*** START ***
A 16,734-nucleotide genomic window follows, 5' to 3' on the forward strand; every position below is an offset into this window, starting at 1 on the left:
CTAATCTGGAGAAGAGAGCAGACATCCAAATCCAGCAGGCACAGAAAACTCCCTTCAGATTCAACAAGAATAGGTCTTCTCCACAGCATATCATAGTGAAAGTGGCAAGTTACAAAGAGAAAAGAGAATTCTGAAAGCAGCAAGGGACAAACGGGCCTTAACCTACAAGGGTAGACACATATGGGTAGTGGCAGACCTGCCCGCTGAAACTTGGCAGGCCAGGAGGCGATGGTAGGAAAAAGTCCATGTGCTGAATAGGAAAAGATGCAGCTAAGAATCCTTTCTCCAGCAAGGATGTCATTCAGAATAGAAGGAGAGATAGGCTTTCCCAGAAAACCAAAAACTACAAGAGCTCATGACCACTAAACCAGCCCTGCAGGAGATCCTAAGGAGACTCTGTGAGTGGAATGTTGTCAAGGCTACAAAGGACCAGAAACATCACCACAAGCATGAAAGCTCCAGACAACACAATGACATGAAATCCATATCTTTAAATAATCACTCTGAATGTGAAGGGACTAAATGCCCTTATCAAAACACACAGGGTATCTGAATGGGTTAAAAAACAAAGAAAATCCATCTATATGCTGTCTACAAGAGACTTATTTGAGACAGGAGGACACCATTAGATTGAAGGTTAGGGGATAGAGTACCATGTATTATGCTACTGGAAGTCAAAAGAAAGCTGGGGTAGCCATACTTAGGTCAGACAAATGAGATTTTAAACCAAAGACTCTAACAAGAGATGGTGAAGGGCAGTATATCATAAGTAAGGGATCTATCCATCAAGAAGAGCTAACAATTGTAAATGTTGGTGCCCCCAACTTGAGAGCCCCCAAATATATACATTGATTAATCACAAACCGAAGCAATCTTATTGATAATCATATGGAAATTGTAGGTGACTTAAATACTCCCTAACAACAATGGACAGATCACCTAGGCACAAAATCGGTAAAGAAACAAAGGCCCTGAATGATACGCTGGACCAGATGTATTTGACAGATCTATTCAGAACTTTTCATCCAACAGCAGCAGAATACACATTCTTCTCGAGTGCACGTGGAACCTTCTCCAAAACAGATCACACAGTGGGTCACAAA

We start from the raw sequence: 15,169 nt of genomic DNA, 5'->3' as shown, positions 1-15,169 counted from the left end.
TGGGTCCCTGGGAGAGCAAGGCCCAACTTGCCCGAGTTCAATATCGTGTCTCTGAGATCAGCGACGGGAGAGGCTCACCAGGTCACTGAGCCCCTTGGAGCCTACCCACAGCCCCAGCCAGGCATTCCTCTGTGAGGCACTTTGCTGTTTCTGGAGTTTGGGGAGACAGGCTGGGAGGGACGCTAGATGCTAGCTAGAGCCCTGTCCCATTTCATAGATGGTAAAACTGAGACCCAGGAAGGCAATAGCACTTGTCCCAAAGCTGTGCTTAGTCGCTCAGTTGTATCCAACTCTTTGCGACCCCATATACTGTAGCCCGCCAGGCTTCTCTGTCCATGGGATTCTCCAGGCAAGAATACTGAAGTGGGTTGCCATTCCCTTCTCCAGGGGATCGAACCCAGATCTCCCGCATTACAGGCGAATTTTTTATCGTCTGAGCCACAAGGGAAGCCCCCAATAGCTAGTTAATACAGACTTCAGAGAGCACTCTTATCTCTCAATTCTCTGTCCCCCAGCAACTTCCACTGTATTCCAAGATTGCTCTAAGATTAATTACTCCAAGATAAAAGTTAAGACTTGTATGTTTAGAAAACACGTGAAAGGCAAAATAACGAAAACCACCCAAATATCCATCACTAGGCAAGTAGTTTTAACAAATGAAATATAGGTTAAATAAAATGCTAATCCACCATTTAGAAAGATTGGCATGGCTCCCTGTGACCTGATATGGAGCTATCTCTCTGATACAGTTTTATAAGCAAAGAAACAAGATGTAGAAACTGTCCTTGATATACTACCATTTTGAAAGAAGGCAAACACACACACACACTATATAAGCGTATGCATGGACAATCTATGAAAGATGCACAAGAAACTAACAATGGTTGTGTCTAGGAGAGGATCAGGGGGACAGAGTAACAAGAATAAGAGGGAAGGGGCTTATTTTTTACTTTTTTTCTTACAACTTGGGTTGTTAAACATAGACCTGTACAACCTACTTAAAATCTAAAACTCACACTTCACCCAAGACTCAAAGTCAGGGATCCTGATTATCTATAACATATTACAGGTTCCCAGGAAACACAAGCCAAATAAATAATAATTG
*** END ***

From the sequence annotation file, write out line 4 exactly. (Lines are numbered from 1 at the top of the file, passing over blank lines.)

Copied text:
TGGGTCCCTGGGAGAGCAAGGCCCAACTTGCCCGAGTTCAATATCGTGTCTCTGAGATCAGCGACGGGAGAGGCTCACCAGGTCACTGAGCCCCTTGGAGCCTACCCACAGCCCCAGCCAGGCATTCCTCTGTGAGGCACTTTGCTGTTTCTGGAGTTTGGGGAGACAGGCTGGGAGGGACGCTAGATGCTAGCTAGAGCCCTGTCCCATTTCATAGATGGTAAAACTGAGACCCAGGAAGGCAATAGCACTTGTCCCAAAGCTGTGCTTAGTCGCTCAGTTGTATCCAACTCTTTGCGACCCCATATACTGTAGCCCGCCAGGCTTCTCTGTCCATGGGATTCTCCAGGCAAGAATACTGAAGTGGGTTGCCATTCCCTTCTCCAGGGGATCGAACCCAGATCTCCCGCATTACAGGCGAATTTTTTATCGTCTGAGCCACAAGGGAAGCCCCCAATAGCTAGTTAATACAGACTTCAGAGAGCACTCTTATCTCTCAATTCTCTGTCCCCCAGCAACTTCCACTGTATTCCAAGATTGCTCTAAGATTAATTACTCCAAGATAAAAGTTAAGACTTGTATGTTTAGAAAACACGTGAAAGGCAAAATAACGAAAACCACCCAAATATCCATCACTAGGCAAGTAGTTTTAACAAATGAAATATAGGTTAAATAAAATGCTAATCCACCATTTAGAAAGATTGGCATGGCTCCCTGTGACCTGATATGGAGCTATCTCTCTGATACAGTTTTATAAGCAAAGAAACAAGATGTAGAAACTGTCCTTGATATACTACCATTTTGAAAGAAGGCAAACACACACACACACTATATAAGCGTATGCATGGACAATCTATGAAAGATGCACAAGAAACTAACAATGGTTGTGTCTAGGAGAGGATCAGGGGGACAGAGTAACAAGAATAAGAGGGAAGGGGCTTATTTTTTACTTTTTTTCTTACAACTTGGGTTGTTAAACATAGACCTGTACAACCTACTTAAAATCTAAAACTCACACTTCACCCAAGACTCAAAGTCAGGGATCCTGATTATCTATAACATATTACAGGTTCCCAGGAAACACAAGCCAAATAAATAATAATTG